Nicole Melanson ~
Eleanor Ray’s Everything Is Beautiful (The Missing Treasures of Amy Ashton in other countries) is a meditation on mental instability, exploring how a person can come undone through a combination of misfortune and heartbreak.
Amy Ashton had a happy life living with the man she hoped to marry and her best friend. When circumstances abruptly change, Amy is at a loss for answers and tries to comfort herself with keepsakes. In no time at all, she amasses an overwhelming collection of objects that shield her from the outside world while imprisoning her in her own home. Amy literally can’t let anyone in, but some new neighbors hope to change that.
There is much to admire and enjoy in this debut. Everything Is Beautiful is an easy read with a light touch, but still manages to delve into dark undercurrents of loneliness and grief. Amy’s entire life feels frozen in time and Ray does a great job illustrating the friction between Amy’s paralysis and everyone else’s forward momentum.
There are also some gorgeous secondary characters in this book, particularly the children who move in next-door, who are not only charming but have genuine narrative impact; the further I read, the more I realized how rare it is to see this sense of presence and agency in adult fiction’s younger characters. Some of the male characters at large got mixed up for me, and there was perhaps too much sub-plotting involving Amy’s coworkers, though I did appreciate the idea that temporary roles turn into permanent ones as the years slip past.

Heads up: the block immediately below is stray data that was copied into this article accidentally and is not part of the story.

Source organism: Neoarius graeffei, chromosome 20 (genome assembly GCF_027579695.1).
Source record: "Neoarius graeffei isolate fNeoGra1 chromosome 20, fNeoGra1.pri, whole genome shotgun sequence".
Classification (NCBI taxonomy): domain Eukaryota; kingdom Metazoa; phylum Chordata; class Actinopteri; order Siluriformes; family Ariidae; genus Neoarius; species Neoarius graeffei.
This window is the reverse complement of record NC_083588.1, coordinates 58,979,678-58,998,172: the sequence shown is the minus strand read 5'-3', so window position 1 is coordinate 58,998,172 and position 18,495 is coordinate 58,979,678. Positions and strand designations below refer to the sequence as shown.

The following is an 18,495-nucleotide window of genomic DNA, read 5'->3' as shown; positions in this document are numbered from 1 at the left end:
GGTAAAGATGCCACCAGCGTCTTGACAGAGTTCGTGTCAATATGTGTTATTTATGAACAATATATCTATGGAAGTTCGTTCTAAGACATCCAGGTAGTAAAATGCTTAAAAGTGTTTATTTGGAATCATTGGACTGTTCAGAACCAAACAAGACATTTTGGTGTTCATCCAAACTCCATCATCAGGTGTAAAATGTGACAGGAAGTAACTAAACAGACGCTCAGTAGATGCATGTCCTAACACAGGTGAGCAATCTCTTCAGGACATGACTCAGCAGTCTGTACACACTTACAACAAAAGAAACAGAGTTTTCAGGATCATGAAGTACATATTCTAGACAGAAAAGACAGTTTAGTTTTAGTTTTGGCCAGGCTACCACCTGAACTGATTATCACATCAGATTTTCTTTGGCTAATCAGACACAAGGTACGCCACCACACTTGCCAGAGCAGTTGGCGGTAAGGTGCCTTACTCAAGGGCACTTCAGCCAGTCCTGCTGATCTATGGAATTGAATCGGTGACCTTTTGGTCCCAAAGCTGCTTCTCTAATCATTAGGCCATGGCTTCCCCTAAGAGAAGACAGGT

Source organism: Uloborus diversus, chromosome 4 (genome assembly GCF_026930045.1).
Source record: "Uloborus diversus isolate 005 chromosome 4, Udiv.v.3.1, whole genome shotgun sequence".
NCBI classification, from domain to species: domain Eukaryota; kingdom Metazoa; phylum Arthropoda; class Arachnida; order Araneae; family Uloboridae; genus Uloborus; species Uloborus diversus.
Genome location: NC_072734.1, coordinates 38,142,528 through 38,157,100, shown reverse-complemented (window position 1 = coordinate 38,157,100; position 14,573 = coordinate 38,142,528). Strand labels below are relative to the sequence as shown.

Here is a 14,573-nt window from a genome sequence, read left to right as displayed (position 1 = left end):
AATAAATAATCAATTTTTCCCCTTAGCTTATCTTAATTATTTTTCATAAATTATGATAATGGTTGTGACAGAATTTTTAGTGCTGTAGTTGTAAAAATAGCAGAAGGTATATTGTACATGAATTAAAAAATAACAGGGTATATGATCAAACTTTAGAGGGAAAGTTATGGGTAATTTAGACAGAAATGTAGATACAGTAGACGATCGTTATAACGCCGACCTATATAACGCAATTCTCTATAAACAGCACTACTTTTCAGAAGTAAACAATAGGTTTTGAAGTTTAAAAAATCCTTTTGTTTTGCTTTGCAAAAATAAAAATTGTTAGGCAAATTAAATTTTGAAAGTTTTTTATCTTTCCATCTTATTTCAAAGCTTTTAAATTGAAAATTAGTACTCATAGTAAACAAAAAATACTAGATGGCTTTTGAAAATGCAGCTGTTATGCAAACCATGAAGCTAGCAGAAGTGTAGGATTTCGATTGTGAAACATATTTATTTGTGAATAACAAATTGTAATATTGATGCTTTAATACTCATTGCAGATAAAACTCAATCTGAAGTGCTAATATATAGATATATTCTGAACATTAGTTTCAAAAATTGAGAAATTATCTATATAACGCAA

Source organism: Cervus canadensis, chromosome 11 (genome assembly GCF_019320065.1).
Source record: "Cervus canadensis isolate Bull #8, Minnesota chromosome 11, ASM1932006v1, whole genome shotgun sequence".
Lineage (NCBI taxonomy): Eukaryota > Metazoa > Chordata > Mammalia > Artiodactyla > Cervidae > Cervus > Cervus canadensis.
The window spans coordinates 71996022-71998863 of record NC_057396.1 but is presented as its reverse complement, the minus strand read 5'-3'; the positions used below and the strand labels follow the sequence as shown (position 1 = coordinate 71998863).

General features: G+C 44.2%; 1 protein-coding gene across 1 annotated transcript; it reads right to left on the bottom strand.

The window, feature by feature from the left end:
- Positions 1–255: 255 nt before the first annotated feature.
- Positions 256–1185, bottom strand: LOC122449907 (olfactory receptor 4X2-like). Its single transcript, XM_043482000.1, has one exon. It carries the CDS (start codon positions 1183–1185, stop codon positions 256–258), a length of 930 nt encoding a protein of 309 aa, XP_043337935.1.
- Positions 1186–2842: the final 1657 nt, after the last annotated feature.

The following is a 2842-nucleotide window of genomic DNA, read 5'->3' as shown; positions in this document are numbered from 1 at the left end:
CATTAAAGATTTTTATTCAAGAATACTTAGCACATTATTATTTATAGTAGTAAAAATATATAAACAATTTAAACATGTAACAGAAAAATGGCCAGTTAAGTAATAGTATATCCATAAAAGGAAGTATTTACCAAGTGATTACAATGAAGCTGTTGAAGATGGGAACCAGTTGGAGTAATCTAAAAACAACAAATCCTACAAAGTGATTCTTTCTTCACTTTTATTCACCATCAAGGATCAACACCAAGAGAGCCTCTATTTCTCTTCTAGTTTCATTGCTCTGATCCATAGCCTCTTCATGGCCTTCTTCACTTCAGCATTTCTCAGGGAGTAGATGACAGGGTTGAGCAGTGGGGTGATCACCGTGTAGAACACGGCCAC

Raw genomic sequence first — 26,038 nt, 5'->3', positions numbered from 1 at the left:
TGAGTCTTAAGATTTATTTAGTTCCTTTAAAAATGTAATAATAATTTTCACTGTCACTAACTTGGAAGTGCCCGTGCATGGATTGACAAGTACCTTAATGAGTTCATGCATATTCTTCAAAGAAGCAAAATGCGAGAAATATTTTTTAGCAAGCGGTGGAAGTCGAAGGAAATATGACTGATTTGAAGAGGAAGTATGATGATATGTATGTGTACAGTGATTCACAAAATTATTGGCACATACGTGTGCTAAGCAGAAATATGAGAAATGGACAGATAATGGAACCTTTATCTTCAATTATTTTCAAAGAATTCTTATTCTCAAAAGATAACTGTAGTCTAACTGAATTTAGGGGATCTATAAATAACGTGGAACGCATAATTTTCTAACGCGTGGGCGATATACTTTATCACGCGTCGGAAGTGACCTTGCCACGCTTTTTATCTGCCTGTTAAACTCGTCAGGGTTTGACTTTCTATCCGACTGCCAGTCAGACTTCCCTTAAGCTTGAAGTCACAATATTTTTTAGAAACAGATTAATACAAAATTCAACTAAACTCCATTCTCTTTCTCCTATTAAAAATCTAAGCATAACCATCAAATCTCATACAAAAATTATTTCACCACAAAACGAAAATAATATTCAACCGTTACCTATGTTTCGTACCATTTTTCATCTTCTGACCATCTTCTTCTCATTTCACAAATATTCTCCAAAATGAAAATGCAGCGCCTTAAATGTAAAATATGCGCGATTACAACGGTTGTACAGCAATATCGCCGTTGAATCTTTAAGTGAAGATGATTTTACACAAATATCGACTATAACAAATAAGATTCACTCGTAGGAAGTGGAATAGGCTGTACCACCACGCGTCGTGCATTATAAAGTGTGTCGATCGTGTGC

Another strength of this book was the dual narrative structure. This is a construct I seem to be coming across a lot at the moment, and this was one of the more successful executions I’ve read. There was a good balance between Amy’s old life and her current one, and Ray convincingly illustrated the difference between a young woman’s thinking and some of the perspective that comes with maturity.
There was a bit towards the end where I felt like the book was wrapping up too quickly and I braced myself for an ending with a big bow on top, but then there was a slight ebb in storytelling that led to a much more satisfying conclusion. As a treatise on the psychology of hoarding, I’m not sure this book goes deep enough or accurately reflects the struggle to recover, but it lends some humanity to the condition that is missing in sensationalist TV programming, and as a work of commercial fiction, it’s a success.
— Nicole Melanson